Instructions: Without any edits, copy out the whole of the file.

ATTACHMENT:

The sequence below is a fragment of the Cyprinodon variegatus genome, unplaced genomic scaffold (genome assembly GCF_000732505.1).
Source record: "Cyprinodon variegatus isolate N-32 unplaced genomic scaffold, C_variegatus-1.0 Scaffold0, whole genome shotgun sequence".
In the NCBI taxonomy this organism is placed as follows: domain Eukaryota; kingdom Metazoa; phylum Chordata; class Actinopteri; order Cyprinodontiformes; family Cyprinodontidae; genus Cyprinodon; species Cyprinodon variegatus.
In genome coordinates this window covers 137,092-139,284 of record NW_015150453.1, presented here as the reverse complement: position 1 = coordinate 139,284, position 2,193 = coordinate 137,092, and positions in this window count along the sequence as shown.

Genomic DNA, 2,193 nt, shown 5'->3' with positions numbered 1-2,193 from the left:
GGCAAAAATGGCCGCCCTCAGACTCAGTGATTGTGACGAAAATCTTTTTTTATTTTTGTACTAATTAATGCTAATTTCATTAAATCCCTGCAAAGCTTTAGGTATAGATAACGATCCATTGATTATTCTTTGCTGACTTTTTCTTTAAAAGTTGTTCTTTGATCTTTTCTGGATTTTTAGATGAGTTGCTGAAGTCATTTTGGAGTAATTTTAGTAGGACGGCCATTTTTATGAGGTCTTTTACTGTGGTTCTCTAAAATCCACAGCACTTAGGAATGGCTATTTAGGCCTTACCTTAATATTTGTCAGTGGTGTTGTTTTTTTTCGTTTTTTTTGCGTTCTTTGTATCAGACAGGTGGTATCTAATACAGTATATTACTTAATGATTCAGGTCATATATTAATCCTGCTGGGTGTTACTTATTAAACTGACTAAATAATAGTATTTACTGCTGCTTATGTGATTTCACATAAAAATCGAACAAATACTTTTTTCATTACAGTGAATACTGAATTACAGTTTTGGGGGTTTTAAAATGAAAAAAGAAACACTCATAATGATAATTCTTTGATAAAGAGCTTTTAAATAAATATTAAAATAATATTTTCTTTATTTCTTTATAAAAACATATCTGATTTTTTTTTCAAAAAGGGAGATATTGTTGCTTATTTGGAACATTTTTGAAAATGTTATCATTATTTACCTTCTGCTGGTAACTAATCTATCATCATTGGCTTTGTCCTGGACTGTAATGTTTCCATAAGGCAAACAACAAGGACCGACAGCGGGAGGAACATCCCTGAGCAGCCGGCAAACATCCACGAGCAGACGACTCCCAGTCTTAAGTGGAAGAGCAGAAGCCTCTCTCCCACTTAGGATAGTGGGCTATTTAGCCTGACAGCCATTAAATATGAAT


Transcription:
The sequence below is a fragment of the Cyprinodon variegatus genome, unplaced genomic scaffold (genome assembly GCF_000732505.1).
Source record: "Cyprinodon variegatus isolate N-32 unplaced genomic scaffold, C_variegatus-1.0 Scaffold0, whole genome shotgun sequence".
In the NCBI taxonomy this organism is placed as follows: domain Eukaryota; kingdom Metazoa; phylum Chordata; class Actinopteri; order Cyprinodontiformes; family Cyprinodontidae; genus Cyprinodon; species Cyprinodon variegatus.
In genome coordinates this window covers 137,092-139,284 of record NW_015150453.1, presented here as the reverse complement: position 1 = coordinate 139,284, position 2,193 = coordinate 137,092, and positions in this window count along the sequence as shown.

Genomic DNA, 2,193 nt, shown 5'->3' with positions numbered 1-2,193 from the left:
GGCAAAAATGGCCGCCCTCAGACTCAGTGATTGTGACGAAAATCTTTTTTTATTTTTGTACTAATTAATGCTAATTTCATTAAATCCCTGCAAAGCTTTAGGTATAGATAACGATCCATTGATTATTCTTTGCTGACTTTTTCTTTAAAAGTTGTTCTTTGATCTTTTCTGGATTTTTAGATGAGTTGCTGAAGTCATTTTGGAGTAATTTTAGTAGGACGGCCATTTTTATGAGGTCTTTTACTGTGGTTCTCTAAAATCCACAGCACTTAGGAATGGCTATTTAGGCCTTACCTTAATATTTGTCAGTGGTGTTGTTTTTTTTCGTTTTTTTTGCGTTCTTTGTATCAGACAGGTGGTATCTAATACAGTATATTACTTAATGATTCAGGTCATATATTAATCCTGCTGGGTGTTACTTATTAAACTGACTAAATAATAGTATTTACTGCTGCTTATGTGATTTCACATAAAAATCGAACAAATACTTTTTTCATTACAGTGAATACTGAATTACAGTTTTGGGGGTTTTAAAATGAAAAAAGAAACACTCATAATGATAATTCTTTGATAAAGAGCTTTTAAATAAATATTAAAATAATATTTTCTTTATTTCTTTATAAAAACATATCTGATTTTTTTTTCAAAAAGGGAGATATTGTTGCTTATTTGGAACATTTTTGAAAATGTTATCATTATTTACCTTCTGCTGGTAACTAATCTATCATCATTGGCTTTGTCCTGGACTGTAATGTTTCCATAAGGCAAACAACAAGGACCGACAGCGGGAGGAACATCCCTGAGCAGCCGGCAAACATCCACGAGCAGACGACTCCCAGTCTTAAGTGGAAGAGCAGAAGCCTCTCTCCCACTTAGGATAGTGGGCTATTTAGCCTGACAGCCATTAAATATGAAT